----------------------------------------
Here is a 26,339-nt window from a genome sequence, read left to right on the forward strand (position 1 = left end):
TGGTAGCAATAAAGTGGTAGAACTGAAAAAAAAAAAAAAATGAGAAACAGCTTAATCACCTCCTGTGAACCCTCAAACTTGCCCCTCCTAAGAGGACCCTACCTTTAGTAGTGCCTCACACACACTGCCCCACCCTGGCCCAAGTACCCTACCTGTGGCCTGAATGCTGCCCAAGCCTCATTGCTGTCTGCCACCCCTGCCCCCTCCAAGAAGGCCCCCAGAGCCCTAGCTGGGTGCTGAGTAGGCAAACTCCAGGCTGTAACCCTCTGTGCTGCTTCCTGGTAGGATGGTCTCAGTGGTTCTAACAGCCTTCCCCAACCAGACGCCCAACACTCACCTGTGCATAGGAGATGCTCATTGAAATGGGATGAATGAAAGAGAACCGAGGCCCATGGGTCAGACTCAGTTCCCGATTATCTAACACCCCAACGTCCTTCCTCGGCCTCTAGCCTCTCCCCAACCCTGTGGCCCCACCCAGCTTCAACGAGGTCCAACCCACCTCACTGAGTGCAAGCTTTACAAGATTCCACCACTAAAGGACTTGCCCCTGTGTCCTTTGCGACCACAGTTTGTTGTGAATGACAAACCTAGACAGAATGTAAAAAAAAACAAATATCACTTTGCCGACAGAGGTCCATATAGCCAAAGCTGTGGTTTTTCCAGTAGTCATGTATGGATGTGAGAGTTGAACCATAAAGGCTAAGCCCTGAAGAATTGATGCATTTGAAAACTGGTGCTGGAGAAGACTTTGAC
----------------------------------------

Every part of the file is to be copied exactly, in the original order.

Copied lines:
Here is a 26,339-nt window from a genome sequence, read left to right on the forward strand (position 1 = left end):
TGGTAGCAATAAAGTGGTAGAACTGAAAAAAAAAAAAAAATGAGAAACAGCTTAATCACCTCCTGTGAACCCTCAAACTTGCCCCTCCTAAGAGGACCCTACCTTTAGTAGTGCCTCACACACACTGCCCCACCCTGGCCCAAGTACCCTACCTGTGGCCTGAATGCTGCCCAAGCCTCATTGCTGTCTGCCACCCCTGCCCCCTCCAAGAAGGCCCCCAGAGCCCTAGCTGGGTGCTGAGTAGGCAAACTCCAGGCTGTAACCCTCTGTGCTGCTTCCTGGTAGGATGGTCTCAGTGGTTCTAACAGCCTTCCCCAACCAGACGCCCAACACTCACCTGTGCATAGGAGATGCTCATTGAAATGGGATGAATGAAAGAGAACCGAGGCCCATGGGTCAGACTCAGTTCCCGATTATCTAACACCCCAACGTCCTTCCTCGGCCTCTAGCCTCTCCCCAACCCTGTGGCCCCACCCAGCTTCAACGAGGTCCAACCCACCTCACTGAGTGCAAGCTTTACAAGATTCCACCACTAAAGGACTTGCCCCTGTGTCCTTTGCGACCACAGTTTGTTGTGAATGACAAACCTAGACAGAATGTAAAAAAAAACAAATATCACTTTGCCGACAGAGGTCCATATAGCCAAAGCTGTGGTTTTTCCAGTAGTCATGTATGGATGTGAGAGTTGAACCATAAAGGCTAAGCCCTGAAGAATTGATGCATTTGAAAACTGGTGCTGGAGAAGACTTTGAC